The burden of ameliorating these problems disproportionately falls on Bangladesh. Understandably, Dhaka’s policy response is focused on repatriation, which it sees as the only viable durable solution for the refugees. Making life better for the Rohingya where they are now would not only impose financial strain on Bangladesh but might be perceived as working at cross-purposes with Bangladesh’s interest in Rohingya returns to Myanmar.

IV. Improving Refugees’ Medium-term Prospects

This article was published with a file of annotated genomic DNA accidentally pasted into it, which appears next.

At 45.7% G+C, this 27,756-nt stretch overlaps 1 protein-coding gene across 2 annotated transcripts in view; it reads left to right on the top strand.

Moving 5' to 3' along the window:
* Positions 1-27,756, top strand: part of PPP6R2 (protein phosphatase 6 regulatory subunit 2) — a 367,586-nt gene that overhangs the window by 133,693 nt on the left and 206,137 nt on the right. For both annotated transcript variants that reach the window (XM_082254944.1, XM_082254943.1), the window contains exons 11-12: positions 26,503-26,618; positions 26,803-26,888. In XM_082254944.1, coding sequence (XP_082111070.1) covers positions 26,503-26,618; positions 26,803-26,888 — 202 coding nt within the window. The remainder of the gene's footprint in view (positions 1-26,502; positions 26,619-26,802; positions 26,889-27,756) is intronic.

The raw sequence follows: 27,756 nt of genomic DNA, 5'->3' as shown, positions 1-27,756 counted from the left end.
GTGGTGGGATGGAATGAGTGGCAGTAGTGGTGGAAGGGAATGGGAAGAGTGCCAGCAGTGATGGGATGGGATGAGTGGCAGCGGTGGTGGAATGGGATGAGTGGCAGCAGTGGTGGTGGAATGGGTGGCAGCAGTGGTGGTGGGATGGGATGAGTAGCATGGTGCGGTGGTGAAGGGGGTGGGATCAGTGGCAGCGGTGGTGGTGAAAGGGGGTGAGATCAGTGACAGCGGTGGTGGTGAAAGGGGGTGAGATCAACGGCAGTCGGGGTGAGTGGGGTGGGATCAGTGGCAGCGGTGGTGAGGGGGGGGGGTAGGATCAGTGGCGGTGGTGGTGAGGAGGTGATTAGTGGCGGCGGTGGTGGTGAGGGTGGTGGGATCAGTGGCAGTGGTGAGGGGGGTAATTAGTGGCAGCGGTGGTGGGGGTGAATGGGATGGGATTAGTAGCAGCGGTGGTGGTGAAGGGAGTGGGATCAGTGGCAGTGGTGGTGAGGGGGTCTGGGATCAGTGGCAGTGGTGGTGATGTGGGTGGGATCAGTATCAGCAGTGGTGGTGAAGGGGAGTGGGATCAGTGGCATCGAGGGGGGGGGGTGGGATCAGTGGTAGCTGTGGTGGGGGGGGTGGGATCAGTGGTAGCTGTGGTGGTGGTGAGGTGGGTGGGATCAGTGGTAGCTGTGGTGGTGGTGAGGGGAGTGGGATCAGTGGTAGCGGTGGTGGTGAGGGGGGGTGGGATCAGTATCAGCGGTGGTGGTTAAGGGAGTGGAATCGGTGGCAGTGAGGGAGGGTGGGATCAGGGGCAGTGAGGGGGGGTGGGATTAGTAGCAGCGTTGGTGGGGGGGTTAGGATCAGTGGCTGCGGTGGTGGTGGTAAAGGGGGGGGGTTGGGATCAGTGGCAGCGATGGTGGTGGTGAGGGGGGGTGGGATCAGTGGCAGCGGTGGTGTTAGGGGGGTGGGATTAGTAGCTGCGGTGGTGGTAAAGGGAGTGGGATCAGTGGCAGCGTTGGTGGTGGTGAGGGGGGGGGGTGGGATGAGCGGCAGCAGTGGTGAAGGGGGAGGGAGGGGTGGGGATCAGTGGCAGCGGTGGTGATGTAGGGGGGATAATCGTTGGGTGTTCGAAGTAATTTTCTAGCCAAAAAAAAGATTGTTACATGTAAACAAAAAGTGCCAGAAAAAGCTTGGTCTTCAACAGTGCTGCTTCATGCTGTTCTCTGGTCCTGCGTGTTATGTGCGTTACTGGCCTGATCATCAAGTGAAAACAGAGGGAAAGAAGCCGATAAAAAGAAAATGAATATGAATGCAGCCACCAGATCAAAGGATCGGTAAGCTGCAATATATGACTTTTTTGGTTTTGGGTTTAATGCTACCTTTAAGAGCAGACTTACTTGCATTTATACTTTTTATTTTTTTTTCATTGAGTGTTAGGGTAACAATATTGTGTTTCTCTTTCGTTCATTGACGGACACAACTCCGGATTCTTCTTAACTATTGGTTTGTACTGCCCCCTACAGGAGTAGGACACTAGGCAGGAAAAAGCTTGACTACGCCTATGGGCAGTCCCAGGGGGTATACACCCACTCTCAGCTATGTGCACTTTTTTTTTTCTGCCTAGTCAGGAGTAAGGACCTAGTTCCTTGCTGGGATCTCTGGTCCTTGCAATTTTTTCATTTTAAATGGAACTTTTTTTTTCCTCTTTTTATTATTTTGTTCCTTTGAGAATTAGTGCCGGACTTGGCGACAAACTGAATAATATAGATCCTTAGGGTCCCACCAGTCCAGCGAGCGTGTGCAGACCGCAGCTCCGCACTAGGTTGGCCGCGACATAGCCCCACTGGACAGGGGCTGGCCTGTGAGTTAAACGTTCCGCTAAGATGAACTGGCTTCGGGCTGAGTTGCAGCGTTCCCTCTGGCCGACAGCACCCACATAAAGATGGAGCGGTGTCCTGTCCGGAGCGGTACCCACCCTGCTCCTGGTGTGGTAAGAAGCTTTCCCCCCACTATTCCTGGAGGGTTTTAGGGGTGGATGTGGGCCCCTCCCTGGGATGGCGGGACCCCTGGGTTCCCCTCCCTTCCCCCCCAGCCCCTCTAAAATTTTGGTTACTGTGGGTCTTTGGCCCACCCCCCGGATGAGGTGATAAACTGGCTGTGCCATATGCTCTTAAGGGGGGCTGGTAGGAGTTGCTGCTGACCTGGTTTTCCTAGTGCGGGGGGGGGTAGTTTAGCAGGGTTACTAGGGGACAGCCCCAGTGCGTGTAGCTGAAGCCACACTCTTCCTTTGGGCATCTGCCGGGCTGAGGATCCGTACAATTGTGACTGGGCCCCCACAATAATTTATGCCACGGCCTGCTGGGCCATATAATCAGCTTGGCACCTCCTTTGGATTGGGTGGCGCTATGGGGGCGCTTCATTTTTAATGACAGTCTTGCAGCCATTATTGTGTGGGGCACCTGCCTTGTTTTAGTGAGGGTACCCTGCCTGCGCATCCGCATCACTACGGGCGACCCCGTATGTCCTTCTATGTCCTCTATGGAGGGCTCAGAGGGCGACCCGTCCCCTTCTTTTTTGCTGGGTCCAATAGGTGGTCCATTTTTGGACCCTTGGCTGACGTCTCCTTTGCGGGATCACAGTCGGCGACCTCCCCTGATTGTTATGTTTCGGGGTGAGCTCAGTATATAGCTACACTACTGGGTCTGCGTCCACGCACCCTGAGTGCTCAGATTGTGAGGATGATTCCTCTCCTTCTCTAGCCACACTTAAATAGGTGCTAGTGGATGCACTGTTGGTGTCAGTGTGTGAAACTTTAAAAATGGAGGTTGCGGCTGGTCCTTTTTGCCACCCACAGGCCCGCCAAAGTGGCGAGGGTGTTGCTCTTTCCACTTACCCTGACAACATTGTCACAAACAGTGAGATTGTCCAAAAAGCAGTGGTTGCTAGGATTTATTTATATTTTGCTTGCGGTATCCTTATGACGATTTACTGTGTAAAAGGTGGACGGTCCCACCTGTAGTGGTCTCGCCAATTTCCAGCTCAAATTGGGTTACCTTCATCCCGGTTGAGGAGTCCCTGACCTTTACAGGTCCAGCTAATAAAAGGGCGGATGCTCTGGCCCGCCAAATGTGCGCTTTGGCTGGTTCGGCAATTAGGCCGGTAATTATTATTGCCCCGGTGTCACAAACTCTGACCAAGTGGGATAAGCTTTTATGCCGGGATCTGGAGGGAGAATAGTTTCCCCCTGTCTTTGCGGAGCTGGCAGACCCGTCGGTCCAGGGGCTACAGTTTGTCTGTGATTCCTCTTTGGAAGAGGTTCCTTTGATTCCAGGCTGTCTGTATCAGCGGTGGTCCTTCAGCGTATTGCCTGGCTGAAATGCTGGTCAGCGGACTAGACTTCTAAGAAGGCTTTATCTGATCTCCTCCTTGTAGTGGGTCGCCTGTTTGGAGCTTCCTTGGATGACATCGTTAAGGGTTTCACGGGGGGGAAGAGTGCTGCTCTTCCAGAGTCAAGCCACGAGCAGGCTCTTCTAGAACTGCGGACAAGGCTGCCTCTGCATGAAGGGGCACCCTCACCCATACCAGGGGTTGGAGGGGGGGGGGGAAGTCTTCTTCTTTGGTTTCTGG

Returns to Myanmar should remain the long-term goal – not only to relieve the hardship visited on Bangladesh and avoid consolidating what a UN investigation called ethnic cleansing, but also because that is the preference of the refugees themselves.[fn]Crisis Group interviews, refugees and refugee leaders, Cox’s Bazar, April 2019 and November 2017-March 2018. See also “‘I still don’t feel safe to go home’: Voices of Rohingya refugees”, Oxfam, 18 December 2017.Hide Footnote International pressure on Myanmar through the UN and by countries having influence in Naypyitaw should continue to focus on improving the situation of Rohingya remaining in Rakhine State, a prerequisite for any sustainable return. This pressure should include insistence on implementing the Kofi Annan Commission recommendations of August 2017, in particular its detailed suggestions on addressing discrimination and ensuring freedom of movement and a credible pathway to restoring Rohingyas’ citizenship rights. It is only by demonstrably improving conditions in Rakhine that any refugees would consider returning home.